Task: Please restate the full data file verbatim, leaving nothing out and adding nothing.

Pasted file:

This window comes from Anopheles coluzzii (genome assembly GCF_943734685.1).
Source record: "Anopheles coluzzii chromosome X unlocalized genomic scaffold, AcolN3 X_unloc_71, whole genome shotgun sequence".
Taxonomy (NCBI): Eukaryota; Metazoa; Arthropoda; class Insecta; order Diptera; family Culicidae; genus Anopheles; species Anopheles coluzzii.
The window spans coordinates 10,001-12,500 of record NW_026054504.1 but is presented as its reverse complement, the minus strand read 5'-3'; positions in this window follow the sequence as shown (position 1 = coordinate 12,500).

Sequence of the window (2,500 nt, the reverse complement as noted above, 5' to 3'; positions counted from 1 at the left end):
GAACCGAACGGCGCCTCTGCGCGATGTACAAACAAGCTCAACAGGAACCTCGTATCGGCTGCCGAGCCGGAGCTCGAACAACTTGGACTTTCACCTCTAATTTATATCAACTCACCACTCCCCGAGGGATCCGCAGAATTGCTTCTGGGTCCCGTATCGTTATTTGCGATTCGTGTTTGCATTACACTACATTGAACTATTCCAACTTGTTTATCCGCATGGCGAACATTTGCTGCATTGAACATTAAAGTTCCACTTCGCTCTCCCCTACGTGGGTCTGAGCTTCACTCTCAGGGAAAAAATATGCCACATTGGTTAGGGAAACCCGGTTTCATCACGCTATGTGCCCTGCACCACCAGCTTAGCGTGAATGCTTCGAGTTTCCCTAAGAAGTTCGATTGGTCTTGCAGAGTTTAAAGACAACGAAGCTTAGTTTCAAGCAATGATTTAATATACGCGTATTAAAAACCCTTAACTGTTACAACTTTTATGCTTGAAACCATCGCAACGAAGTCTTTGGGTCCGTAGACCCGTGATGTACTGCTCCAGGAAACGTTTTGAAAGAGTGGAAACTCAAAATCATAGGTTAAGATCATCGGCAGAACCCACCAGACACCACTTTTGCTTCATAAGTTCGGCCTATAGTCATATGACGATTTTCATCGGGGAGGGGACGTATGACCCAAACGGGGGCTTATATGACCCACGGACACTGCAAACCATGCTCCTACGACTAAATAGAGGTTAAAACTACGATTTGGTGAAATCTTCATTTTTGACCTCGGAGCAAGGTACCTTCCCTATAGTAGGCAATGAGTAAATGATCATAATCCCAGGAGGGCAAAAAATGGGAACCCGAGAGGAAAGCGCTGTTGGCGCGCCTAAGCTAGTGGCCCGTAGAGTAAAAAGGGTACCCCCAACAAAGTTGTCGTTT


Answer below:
This window comes from Anopheles coluzzii (genome assembly GCF_943734685.1).
Source record: "Anopheles coluzzii chromosome X unlocalized genomic scaffold, AcolN3 X_unloc_71, whole genome shotgun sequence".
Taxonomy (NCBI): Eukaryota; Metazoa; Arthropoda; class Insecta; order Diptera; family Culicidae; genus Anopheles; species Anopheles coluzzii.
The window spans coordinates 10,001-12,500 of record NW_026054504.1 but is presented as its reverse complement, the minus strand read 5'-3'; positions in this window follow the sequence as shown (position 1 = coordinate 12,500).

Sequence of the window (2,500 nt, the reverse complement as noted above, 5' to 3'; positions counted from 1 at the left end):
GAACCGAACGGCGCCTCTGCGCGATGTACAAACAAGCTCAACAGGAACCTCGTATCGGCTGCCGAGCCGGAGCTCGAACAACTTGGACTTTCACCTCTAATTTATATCAACTCACCACTCCCCGAGGGATCCGCAGAATTGCTTCTGGGTCCCGTATCGTTATTTGCGATTCGTGTTTGCATTACACTACATTGAACTATTCCAACTTGTTTATCCGCATGGCGAACATTTGCTGCATTGAACATTAAAGTTCCACTTCGCTCTCCCCTACGTGGGTCTGAGCTTCACTCTCAGGGAAAAAATATGCCACATTGGTTAGGGAAACCCGGTTTCATCACGCTATGTGCCCTGCACCACCAGCTTAGCGTGAATGCTTCGAGTTTCCCTAAGAAGTTCGATTGGTCTTGCAGAGTTTAAAGACAACGAAGCTTAGTTTCAAGCAATGATTTAATATACGCGTATTAAAAACCCTTAACTGTTACAACTTTTATGCTTGAAACCATCGCAACGAAGTCTTTGGGTCCGTAGACCCGTGATGTACTGCTCCAGGAAACGTTTTGAAAGAGTGGAAACTCAAAATCATAGGTTAAGATCATCGGCAGAACCCACCAGACACCACTTTTGCTTCATAAGTTCGGCCTATAGTCATATGACGATTTTCATCGGGGAGGGGACGTATGACCCAAACGGGGGCTTATATGACCCACGGACACTGCAAACCATGCTCCTACGACTAAATAGAGGTTAAAACTACGATTTGGTGAAATCTTCATTTTTGACCTCGGAGCAAGGTACCTTCCCTATAGTAGGCAATGAGTAAATGATCATAATCCCAGGAGGGCAAAAAATGGGAACCCGAGAGGAAAGCGCTGTTGGCGCGCCTAAGCTAGTGGCCCGTAGAGTAAAAAGGGTACCCCCAACAAAGTTGTCGTTT